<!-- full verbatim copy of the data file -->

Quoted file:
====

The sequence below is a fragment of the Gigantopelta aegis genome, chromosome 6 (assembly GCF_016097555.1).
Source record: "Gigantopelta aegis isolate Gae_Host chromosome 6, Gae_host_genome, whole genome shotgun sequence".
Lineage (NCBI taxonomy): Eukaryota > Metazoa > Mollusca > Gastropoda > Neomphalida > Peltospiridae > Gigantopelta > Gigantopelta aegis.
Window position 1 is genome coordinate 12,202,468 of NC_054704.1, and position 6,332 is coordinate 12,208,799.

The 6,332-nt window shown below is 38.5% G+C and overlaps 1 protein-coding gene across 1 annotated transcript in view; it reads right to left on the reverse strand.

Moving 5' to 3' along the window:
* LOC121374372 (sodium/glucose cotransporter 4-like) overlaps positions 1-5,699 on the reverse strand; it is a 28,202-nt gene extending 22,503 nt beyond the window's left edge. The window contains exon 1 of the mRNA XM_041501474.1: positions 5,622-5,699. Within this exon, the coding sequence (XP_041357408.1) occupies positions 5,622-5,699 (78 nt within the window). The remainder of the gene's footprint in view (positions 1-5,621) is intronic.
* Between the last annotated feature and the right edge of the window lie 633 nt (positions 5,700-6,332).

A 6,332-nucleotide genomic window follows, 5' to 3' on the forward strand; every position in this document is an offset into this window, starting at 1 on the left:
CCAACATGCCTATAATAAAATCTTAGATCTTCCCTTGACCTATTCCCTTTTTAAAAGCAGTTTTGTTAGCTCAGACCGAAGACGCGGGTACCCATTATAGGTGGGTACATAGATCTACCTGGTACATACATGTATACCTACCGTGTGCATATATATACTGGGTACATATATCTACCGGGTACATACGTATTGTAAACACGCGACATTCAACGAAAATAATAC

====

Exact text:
The sequence below is a fragment of the Gigantopelta aegis genome, chromosome 6 (assembly GCF_016097555.1).
Source record: "Gigantopelta aegis isolate Gae_Host chromosome 6, Gae_host_genome, whole genome shotgun sequence".
Lineage (NCBI taxonomy): Eukaryota > Metazoa > Mollusca > Gastropoda > Neomphalida > Peltospiridae > Gigantopelta > Gigantopelta aegis.
Window position 1 is genome coordinate 12,202,468 of NC_054704.1, and position 6,332 is coordinate 12,208,799.

The 6,332-nt window shown below is 38.5% G+C and overlaps 1 protein-coding gene across 1 annotated transcript in view; it reads right to left on the reverse strand.

Moving 5' to 3' along the window:
* LOC121374372 (sodium/glucose cotransporter 4-like) overlaps positions 1-5,699 on the reverse strand; it is a 28,202-nt gene extending 22,503 nt beyond the window's left edge. The window contains exon 1 of the mRNA XM_041501474.1: positions 5,622-5,699. Within this exon, the coding sequence (XP_041357408.1) occupies positions 5,622-5,699 (78 nt within the window). The remainder of the gene's footprint in view (positions 1-5,621) is intronic.
* Between the last annotated feature and the right edge of the window lie 633 nt (positions 5,700-6,332).

A 6,332-nucleotide genomic window follows, 5' to 3' on the forward strand; every position in this document is an offset into this window, starting at 1 on the left:
CCAACATGCCTATAATAAAATCTTAGATCTTCCCTTGACCTATTCCCTTTTTAAAAGCAGTTTTGTTAGCTCAGACCGAAGACGCGGGTACCCATTATAGGTGGGTACATAGATCTACCTGGTACATACATGTATACCTACCGTGTGCATATATATACTGGGTACATATATCTACCGGGTACATACGTATTGTAAACACGCGACATTCAACGAAAATAATAC